In July 2003, Evan Miller and Colby Smith killed Cole Cannon by beating Cannon with a baseball bat and burning his trailer. Cannon was inside. At the time, Miller was 14 years old. After Miller’s arrest, he was transferred from Lawrence County Juvenile Court to Lawrence County Circuit Court to be tried as an adult for capital murder. In 2006, a grand jury indicted Miller. At trial, the jury returned a verdict of guilty. The trial sentenced Miller to a mandatory term of life imprisonment without the possibility of parole.
Miller filed a post-trial motion for a new trial. He argued that the sentencing of a 14-year-old defendant to life without the possibility of parole constituted cruel and unusual punishment in violation of the Eighth Amendment. The trial judge denied the motion. Miller appealed to the Alabama Court of Criminal Appeals, which affirmed the lower court’s decision. The Supreme Court of Alabama denied Miller’s petition for writ of certiorari.
There was a companion case in whih the petitioner was also 14 years old at the time. He had robbed a local movie store in Blytheville, Ark., which led to the murder of the store clerk. There were three boys involved; all were 14 years old at the time. After a trial for the murder of the store clerk, one defendant was tried and convicted of capital murder and aggravated robbery. The trial court sentenced him to a mandatory term of life imprisonment without the possibility of parole.
In January 2008, he filed petition seeking a writ of habeas corpus. He argued that his sentence was unusual and excessive, violating his rights under the Eighth and Fourteenth Amendments. The Supreme Court of Arkansas affirmed the lower court’s decision.
The issue in these two companion cases was: Does the imposition of a life-without-parole sentence on a 14-year-old child violate the Eighth and Fourteenth Amendments’ prohibition against cruel and unusual punishment?
In a five to four decision, the U.S. Supreme Court answered the question yes. Justice Elena Kagan reversed the Arkansas and Alabama Supreme Courts’ decisions and remanded the cases to their respective trial courts. The Supreme Court held that the Eighth Amendment’s prohibition against cruel and unusual punishment forbids the mandatory sentencing of life imprisonment without the possibility of parole for juvenile homicide offenders. Children are constitutionally different from adults for sentencing purposes. The Supreme Court held that while a mandatory life sentence of an adult would not violate the Eighth Amendment, such a sentence would be unconstitutionally disproportionate punishment for children.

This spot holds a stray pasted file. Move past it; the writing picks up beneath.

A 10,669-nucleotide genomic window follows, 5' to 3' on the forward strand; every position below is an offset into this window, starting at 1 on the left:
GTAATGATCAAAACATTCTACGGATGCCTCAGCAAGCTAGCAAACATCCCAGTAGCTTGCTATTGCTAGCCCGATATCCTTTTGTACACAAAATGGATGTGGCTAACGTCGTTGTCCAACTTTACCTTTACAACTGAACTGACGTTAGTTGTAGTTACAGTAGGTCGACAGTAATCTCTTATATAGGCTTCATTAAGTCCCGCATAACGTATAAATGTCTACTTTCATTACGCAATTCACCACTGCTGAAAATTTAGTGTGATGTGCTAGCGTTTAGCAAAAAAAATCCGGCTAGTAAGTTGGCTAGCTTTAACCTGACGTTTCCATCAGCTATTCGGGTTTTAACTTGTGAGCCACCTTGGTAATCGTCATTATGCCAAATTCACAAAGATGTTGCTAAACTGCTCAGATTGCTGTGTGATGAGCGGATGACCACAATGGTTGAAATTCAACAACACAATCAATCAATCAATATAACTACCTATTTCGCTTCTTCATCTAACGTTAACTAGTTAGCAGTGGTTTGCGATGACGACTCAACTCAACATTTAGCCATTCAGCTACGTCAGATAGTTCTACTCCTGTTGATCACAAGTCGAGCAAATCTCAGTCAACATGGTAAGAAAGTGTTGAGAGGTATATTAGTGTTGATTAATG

This case and the court’s decision has become the cornerstone of the movement in Cook County to reform the juvenile justice detention system. Too often Cook County juveniles are tried as adults and sentenced to excessively long sentences because of the court’s finding that they should be tried as adults. In Cook County it is estimated that 40% of the youth population in detention at this time are facing adult trials and penalties, including mandatory imprisonment.
It is well-documented and researched that the neuroscience supports the notion that a juvenile should be handled differently than adults in the criminal justice system. There are many organizations that are dedicated to promoting juvenile justice in a way that promotes improving outcomes for juveniles who have committed crimes. It is believed that the Cook County juvenile justice system is in transition for the better.
A new administrator of the juvenile justice system is about to be appointed. For the last 12 years the federal district court in Chicago has been supervising the Cook County juvenile justice system. With a new administrator soon to be appointed and perhaps in keeping with the Supreme Court’s decisions in these companion cases, it is hoped that the way juveniles are treated in the Cook County justice system will soon be reformed.
Miller v. Alabama, 132 S.Ct. 2455 (2012).
Robert Kreisman has been practicing trial law in Chicago for more than 38 years. He serves as the chair of the subcommittee Administration of Justice and is a member of the Public Affairs Committee of the Union League Club of Chicago. Kreisman is also a member of the Public Affairs Committee of the Chicago Bar Association.
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